Tripwires and free-riders: Do forward-deployed U.S. troops reduce the willingness of host-country citizens to fight for their country?
Journal article, Peer reviewed
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Original versionContemporary Security Policy. 2018, 40 (2), 135-164. 10.1080/13523260.2018.1492066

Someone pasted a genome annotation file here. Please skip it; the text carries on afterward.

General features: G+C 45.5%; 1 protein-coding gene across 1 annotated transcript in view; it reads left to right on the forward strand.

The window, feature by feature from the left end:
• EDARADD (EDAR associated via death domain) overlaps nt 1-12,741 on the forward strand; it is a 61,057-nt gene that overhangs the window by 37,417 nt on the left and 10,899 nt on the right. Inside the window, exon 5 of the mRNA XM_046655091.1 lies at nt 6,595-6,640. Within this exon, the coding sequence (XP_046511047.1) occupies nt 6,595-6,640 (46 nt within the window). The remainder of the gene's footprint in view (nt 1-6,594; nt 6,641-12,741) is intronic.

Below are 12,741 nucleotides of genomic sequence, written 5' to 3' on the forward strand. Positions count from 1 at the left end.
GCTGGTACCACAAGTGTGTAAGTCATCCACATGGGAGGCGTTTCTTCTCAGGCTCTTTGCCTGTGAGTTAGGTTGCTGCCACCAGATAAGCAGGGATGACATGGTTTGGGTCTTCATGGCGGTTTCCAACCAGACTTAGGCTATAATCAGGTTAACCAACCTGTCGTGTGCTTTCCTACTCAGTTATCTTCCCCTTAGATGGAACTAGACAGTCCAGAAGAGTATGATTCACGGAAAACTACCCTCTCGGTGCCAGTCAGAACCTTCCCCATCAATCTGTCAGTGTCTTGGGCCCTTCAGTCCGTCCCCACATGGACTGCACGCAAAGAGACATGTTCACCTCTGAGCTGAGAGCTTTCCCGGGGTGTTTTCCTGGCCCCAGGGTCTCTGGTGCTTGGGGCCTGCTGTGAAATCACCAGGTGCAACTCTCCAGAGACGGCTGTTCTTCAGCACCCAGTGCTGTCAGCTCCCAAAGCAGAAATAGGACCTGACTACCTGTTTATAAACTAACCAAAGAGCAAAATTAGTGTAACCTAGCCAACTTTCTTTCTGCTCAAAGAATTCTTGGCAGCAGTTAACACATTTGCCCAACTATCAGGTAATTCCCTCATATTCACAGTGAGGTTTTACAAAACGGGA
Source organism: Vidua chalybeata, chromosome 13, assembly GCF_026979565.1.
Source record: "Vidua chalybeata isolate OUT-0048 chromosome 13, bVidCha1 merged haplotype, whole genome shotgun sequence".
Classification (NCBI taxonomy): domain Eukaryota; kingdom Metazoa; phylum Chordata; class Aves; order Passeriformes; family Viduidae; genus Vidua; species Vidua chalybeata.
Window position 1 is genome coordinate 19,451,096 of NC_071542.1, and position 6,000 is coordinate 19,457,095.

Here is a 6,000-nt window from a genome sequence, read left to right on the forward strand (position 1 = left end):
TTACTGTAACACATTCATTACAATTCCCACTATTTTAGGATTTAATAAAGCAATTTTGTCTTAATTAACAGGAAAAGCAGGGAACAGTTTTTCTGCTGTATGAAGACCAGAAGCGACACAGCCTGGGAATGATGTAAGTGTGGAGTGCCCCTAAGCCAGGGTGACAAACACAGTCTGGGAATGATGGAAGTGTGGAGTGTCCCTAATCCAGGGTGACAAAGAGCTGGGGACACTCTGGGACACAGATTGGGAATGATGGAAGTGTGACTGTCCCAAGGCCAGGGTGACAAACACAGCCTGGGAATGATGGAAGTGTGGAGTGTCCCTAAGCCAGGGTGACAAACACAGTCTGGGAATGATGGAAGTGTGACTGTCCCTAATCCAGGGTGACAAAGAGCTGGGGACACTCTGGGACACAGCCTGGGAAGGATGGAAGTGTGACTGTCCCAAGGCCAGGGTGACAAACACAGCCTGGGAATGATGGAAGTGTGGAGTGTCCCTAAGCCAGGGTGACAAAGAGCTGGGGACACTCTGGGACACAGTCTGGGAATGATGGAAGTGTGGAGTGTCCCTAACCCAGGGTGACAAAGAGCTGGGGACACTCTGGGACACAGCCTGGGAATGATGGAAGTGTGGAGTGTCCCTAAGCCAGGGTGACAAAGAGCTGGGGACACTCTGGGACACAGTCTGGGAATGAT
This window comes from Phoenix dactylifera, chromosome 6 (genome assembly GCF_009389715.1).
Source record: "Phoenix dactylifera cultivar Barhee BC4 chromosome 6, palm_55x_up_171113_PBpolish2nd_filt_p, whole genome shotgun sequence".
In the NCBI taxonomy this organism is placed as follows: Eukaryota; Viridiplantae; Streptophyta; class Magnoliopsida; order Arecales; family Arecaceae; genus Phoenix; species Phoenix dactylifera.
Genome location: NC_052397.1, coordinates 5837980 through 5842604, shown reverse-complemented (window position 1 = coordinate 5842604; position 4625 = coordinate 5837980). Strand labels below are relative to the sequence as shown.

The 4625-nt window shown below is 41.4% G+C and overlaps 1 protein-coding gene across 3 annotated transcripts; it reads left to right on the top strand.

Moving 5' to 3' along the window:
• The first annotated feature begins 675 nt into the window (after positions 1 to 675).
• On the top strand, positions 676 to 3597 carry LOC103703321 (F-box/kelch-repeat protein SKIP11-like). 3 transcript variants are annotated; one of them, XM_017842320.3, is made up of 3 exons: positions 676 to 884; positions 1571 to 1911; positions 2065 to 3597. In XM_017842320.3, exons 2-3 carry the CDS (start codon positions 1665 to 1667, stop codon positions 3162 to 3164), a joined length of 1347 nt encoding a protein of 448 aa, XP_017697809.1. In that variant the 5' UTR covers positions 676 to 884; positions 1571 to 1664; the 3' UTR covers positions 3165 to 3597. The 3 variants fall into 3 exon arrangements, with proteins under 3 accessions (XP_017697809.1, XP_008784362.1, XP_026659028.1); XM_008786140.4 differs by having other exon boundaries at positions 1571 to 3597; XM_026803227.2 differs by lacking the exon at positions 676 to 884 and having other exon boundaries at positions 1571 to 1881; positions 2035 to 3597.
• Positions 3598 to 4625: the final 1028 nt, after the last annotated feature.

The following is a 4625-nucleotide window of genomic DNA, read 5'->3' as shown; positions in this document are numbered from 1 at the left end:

This article investigates the relationship between U.S. overseas troops and the willingness of the citizens of host states to fight for their country. The study joins the long-running debate about burden-sharing and free-riding among U.S. allies. Unlike most previous empirical studies, we focus on non-material or intangible measures of the underlying concepts. Our dependent variable estimates the proportion of citizens expressing a willingness to fight for their country. Scores at the aggregate-national as well as the individual level are shaped by the presence of U.S. military forces, which act as a “tripwire” signaling credible security commitments. This increases opportunities of (non-material) free-riding. We present both bivariate and multivariate analyses covering the period 1981–2014 to test this supposition. Findings indicate that once U.S. troop levels reach a certain threshold (between 100 and 500 troops), citizens’ willingness to fight drops significantly. This likely reflects non-material free-riding.